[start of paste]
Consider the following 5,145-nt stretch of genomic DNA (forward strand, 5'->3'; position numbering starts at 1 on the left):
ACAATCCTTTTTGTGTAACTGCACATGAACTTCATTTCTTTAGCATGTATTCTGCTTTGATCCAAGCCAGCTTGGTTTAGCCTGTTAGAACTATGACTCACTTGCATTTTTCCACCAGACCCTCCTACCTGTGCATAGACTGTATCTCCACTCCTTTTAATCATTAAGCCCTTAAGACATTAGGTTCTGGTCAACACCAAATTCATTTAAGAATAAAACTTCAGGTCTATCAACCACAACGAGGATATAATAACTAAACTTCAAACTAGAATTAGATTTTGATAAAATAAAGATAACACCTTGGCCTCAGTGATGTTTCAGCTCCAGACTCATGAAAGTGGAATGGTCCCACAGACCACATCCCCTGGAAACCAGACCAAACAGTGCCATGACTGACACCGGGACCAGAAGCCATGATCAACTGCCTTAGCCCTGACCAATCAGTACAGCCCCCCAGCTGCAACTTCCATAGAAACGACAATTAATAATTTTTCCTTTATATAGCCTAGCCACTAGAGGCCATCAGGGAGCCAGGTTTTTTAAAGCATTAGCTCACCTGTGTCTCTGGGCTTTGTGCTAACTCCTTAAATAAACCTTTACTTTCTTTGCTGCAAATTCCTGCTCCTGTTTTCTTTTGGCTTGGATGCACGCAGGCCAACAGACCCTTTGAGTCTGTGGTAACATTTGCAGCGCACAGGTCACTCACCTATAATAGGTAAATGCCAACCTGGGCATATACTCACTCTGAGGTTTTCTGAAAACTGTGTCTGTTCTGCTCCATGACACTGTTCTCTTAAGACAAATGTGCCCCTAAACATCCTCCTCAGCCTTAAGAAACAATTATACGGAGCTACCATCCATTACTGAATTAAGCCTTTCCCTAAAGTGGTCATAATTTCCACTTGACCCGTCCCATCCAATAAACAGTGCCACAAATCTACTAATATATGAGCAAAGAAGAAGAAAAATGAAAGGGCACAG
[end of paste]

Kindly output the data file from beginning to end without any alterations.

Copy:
Consider the following 5,145-nt stretch of genomic DNA (forward strand, 5'->3'; position numbering starts at 1 on the left):
ACAATCCTTTTTGTGTAACTGCACATGAACTTCATTTCTTTAGCATGTATTCTGCTTTGATCCAAGCCAGCTTGGTTTAGCCTGTTAGAACTATGACTCACTTGCATTTTTCCACCAGACCCTCCTACCTGTGCATAGACTGTATCTCCACTCCTTTTAATCATTAAGCCCTTAAGACATTAGGTTCTGGTCAACACCAAATTCATTTAAGAATAAAACTTCAGGTCTATCAACCACAACGAGGATATAATAACTAAACTTCAAACTAGAATTAGATTTTGATAAAATAAAGATAACACCTTGGCCTCAGTGATGTTTCAGCTCCAGACTCATGAAAGTGGAATGGTCCCACAGACCACATCCCCTGGAAACCAGACCAAACAGTGCCATGACTGACACCGGGACCAGAAGCCATGATCAACTGCCTTAGCCCTGACCAATCAGTACAGCCCCCCAGCTGCAACTTCCATAGAAACGACAATTAATAATTTTTCCTTTATATAGCCTAGCCACTAGAGGCCATCAGGGAGCCAGGTTTTTTAAAGCATTAGCTCACCTGTGTCTCTGGGCTTTGTGCTAACTCCTTAAATAAACCTTTACTTTCTTTGCTGCAAATTCCTGCTCCTGTTTTCTTTTGGCTTGGATGCACGCAGGCCAACAGACCCTTTGAGTCTGTGGTAACATTTGCAGCGCACAGGTCACTCACCTATAATAGGTAAATGCCAACCTGGGCATATACTCACTCTGAGGTTTTCTGAAAACTGTGTCTGTTCTGCTCCATGACACTGTTCTCTTAAGACAAATGTGCCCCTAAACATCCTCCTCAGCCTTAAGAAACAATTATACGGAGCTACCATCCATTACTGAATTAAGCCTTTCCCTAAAGTGGTCATAATTTCCACTTGACCCGTCCCATCCAATAAACAGTGCCACAAATCTACTAATATATGAGCAAAGAAGAAGAAAAATGAAAGGGCACAG